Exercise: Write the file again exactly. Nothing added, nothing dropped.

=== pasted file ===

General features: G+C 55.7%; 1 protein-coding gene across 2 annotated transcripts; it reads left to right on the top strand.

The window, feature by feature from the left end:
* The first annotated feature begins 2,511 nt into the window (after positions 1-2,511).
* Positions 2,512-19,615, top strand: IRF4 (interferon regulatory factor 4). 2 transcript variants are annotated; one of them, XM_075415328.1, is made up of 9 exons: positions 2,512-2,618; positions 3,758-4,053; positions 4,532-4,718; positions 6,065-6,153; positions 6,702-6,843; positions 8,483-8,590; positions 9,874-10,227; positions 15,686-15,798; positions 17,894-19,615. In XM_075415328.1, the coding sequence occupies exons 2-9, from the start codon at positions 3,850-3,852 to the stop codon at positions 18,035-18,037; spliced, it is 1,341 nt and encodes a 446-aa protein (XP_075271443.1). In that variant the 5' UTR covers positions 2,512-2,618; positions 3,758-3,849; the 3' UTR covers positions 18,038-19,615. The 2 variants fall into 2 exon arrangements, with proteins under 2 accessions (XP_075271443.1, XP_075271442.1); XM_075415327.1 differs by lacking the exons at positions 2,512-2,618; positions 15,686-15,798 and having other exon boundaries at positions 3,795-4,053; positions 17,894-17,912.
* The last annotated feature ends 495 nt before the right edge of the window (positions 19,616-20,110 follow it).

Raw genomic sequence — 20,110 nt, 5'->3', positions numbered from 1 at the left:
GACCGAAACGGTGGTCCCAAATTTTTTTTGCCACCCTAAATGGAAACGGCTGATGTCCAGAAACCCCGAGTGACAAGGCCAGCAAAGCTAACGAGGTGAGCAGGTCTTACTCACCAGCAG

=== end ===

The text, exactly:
General features: G+C 55.7%; 1 protein-coding gene across 2 annotated transcripts; it reads left to right on the top strand.

The window, feature by feature from the left end:
* The first annotated feature begins 2,511 nt into the window (after positions 1-2,511).
* Positions 2,512-19,615, top strand: IRF4 (interferon regulatory factor 4). 2 transcript variants are annotated; one of them, XM_075415328.1, is made up of 9 exons: positions 2,512-2,618; positions 3,758-4,053; positions 4,532-4,718; positions 6,065-6,153; positions 6,702-6,843; positions 8,483-8,590; positions 9,874-10,227; positions 15,686-15,798; positions 17,894-19,615. In XM_075415328.1, the coding sequence occupies exons 2-9, from the start codon at positions 3,850-3,852 to the stop codon at positions 18,035-18,037; spliced, it is 1,341 nt and encodes a 446-aa protein (XP_075271443.1). In that variant the 5' UTR covers positions 2,512-2,618; positions 3,758-3,849; the 3' UTR covers positions 18,038-19,615. The 2 variants fall into 2 exon arrangements, with proteins under 2 accessions (XP_075271443.1, XP_075271442.1); XM_075415327.1 differs by lacking the exons at positions 2,512-2,618; positions 15,686-15,798 and having other exon boundaries at positions 3,795-4,053; positions 17,894-17,912.
* The last annotated feature ends 495 nt before the right edge of the window (positions 19,616-20,110 follow it).

Raw genomic sequence — 20,110 nt, 5'->3', positions numbered from 1 at the left:
GACCGAAACGGTGGTCCCAAATTTTTTTTGCCACCCTAAATGGAAACGGCTGATGTCCAGAAACCCCGAGTGACAAGGCCAGCAAAGCTAACGAGGTGAGCAGGTCTTACTCACCAGCAG